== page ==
• The McDonald’s f the future is here now, featuring ordering kiosks, table service, bakery display cases, and an entirely new appearance inside and out. McD’s continues to test it prototype restaurant of the in Chicago, New York, New Jersey, Florida and other areas and it appears as if these locations are seeing sales increase.  
  • Food prices were flat in October and down 0.4 percent in the last 12 months according to the Consumer Price Index. Food-at-home prices dropped 0.2 percent in October while food-away-from-home prices increased 0.1 percent. In the last 12 months, food-at-home prices fell 2.3 percent but food-away-from-home prices increased 2.4 percent.
  • Knapp-Track shows casual restaurant chain sales in October were the weakest so far this year. Knapp’s program, which monitors the sales of 50-plus casual restaurant chains, revealed same-store sales were down 1.5 percent and guest counts declined 3.7 percent. The data would imply that check averages rose 2.2 percent. There is speculation that the presidential election was a distraction causing consumers to give up eating out. If so, we can expect to see an improvement in November data.
  • Famous Dave’s has anew restaurant design, but the chain’s management is reluctant to expand the remodeling program from the two renovated restaurants until they are sure the results will justify the expense.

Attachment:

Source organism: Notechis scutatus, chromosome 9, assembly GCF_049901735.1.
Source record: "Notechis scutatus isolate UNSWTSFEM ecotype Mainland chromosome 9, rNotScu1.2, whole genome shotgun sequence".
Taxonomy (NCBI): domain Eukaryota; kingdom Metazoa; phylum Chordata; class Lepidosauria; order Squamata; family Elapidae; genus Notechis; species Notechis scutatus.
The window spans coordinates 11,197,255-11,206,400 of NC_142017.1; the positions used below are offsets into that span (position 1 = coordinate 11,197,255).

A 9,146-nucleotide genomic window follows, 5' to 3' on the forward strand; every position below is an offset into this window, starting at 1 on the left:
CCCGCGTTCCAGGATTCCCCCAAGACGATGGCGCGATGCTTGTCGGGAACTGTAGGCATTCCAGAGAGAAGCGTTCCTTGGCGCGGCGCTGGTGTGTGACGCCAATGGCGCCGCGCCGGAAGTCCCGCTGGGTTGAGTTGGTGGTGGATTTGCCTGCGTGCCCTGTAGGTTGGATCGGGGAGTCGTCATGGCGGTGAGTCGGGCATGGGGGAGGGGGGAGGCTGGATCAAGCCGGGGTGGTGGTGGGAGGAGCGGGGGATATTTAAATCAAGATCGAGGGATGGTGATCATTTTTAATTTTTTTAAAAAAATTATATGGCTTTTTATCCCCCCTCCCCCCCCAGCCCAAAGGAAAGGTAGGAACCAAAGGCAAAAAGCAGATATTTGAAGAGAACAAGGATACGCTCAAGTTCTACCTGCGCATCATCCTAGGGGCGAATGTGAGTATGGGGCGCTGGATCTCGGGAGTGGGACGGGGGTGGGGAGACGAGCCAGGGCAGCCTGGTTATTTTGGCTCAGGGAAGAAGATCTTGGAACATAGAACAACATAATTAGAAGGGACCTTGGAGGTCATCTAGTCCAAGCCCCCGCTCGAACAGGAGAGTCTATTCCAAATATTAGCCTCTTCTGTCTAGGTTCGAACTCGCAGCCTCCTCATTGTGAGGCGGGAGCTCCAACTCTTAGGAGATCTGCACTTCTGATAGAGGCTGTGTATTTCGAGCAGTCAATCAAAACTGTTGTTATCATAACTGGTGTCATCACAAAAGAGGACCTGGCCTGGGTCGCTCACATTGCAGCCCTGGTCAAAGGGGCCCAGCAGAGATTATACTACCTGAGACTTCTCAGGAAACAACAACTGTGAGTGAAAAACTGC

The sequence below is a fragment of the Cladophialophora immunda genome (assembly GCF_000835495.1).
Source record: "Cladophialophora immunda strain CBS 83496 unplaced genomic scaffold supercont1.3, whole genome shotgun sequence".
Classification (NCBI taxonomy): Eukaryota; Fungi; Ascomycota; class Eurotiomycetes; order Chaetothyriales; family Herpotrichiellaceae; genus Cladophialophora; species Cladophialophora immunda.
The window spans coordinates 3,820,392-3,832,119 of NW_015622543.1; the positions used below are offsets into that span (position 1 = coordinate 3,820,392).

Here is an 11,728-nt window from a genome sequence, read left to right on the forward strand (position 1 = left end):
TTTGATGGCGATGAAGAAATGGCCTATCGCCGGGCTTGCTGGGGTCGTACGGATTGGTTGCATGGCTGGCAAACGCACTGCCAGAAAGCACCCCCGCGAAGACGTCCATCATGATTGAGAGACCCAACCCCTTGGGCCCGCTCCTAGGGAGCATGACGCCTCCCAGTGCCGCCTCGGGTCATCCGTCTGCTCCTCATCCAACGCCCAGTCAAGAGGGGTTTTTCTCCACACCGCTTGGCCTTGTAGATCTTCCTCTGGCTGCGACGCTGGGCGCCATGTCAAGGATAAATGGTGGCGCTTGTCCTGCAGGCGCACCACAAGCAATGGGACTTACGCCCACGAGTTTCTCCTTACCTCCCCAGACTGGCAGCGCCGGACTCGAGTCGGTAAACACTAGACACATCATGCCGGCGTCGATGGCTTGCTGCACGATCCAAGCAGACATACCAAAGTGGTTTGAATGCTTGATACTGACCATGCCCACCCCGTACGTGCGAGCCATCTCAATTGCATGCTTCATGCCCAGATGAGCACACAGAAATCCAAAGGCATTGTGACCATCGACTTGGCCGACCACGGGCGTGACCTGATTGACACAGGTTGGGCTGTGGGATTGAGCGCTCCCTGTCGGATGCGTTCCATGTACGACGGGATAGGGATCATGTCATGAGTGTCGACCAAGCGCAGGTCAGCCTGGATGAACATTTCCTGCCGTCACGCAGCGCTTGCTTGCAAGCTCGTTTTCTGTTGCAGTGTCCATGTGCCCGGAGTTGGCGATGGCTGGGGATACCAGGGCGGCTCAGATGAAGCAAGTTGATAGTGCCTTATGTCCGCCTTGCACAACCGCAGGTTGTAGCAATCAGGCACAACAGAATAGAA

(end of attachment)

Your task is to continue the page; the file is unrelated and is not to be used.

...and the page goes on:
• Packaging is key fhamburger delivery according to Deliveroo, a U.K. app that arranges delivery for restaurants that don’t have their own delivery system. The packages are small and strong to keep the burger’s shape, made of corrugated cardboard to hold in heat, vented to prevent sogginess, and have a toothpick-like skewer to keep tall, stacked burgers upright.
  • Shoney’s introducesanew restaurant design in Donnelson, Tenn., featuring reclaimed wood and stone exterior and a large outdoor patio that can be enclosed with sliding and garage-style glass doors for multi-season use.
  • Morgan Spurlock, best known for the documentary Supersize Me, was nominated for an Academy Award in 2004 while making McDonald’s terribly unhappy. (Spurlock dined on nothing but McDonald’s fare for 30 straight days and implied that all kinds of serious health problems arose as aresult.)  Spurlock inserted himself back in the food world after announcing he will open a chicken restaurant in a suburb of Columbus, Ohio, called  Holy Chicken. Promoted as food with integrity and an alternative to fast food, the operation opened as a pop-up site over the weekend of Nov. 19-22 and now looks like the whole thing may have been Spurlock’s latest movie stunt.